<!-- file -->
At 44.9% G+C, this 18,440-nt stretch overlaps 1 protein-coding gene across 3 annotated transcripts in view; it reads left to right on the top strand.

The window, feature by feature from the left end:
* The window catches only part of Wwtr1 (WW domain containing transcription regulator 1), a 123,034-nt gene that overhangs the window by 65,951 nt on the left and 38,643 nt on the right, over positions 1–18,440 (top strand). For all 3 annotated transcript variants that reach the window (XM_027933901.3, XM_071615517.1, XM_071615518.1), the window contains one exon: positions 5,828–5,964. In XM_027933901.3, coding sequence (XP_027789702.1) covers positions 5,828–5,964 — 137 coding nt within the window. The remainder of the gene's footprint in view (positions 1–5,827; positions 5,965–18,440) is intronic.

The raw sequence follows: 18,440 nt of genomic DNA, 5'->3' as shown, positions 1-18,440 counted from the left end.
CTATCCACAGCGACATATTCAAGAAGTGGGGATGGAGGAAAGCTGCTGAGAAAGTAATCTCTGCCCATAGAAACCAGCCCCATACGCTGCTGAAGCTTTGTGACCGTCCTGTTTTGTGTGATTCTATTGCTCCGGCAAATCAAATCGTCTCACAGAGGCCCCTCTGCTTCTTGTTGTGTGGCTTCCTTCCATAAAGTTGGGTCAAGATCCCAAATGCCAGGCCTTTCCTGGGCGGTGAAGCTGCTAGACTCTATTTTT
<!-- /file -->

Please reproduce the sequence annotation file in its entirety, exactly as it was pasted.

At 44.9% G+C, this 18,440-nt stretch overlaps 1 protein-coding gene across 3 annotated transcripts in view; it reads left to right on the top strand.

The window, feature by feature from the left end:
* The window catches only part of Wwtr1 (WW domain containing transcription regulator 1), a 123,034-nt gene that overhangs the window by 65,951 nt on the left and 38,643 nt on the right, over positions 1–18,440 (top strand). For all 3 annotated transcript variants that reach the window (XM_027933901.3, XM_071615517.1, XM_071615518.1), the window contains one exon: positions 5,828–5,964. In XM_027933901.3, coding sequence (XP_027789702.1) covers positions 5,828–5,964 — 137 coding nt within the window. The remainder of the gene's footprint in view (positions 1–5,827; positions 5,965–18,440) is intronic.

The raw sequence follows: 18,440 nt of genomic DNA, 5'->3' as shown, positions 1-18,440 counted from the left end.
CTATCCACAGCGACATATTCAAGAAGTGGGGATGGAGGAAAGCTGCTGAGAAAGTAATCTCTGCCCATAGAAACCAGCCCCATACGCTGCTGAAGCTTTGTGACCGTCCTGTTTTGTGTGATTCTATTGCTCCGGCAAATCAAATCGTCTCACAGAGGCCCCTCTGCTTCTTGTTGTGTGGCTTCCTTCCATAAAGTTGGGTCAAGATCCCAAATGCCAGGCCTTTCCTGGGCGGTGAAGCTGCTAGACTCTATTTTT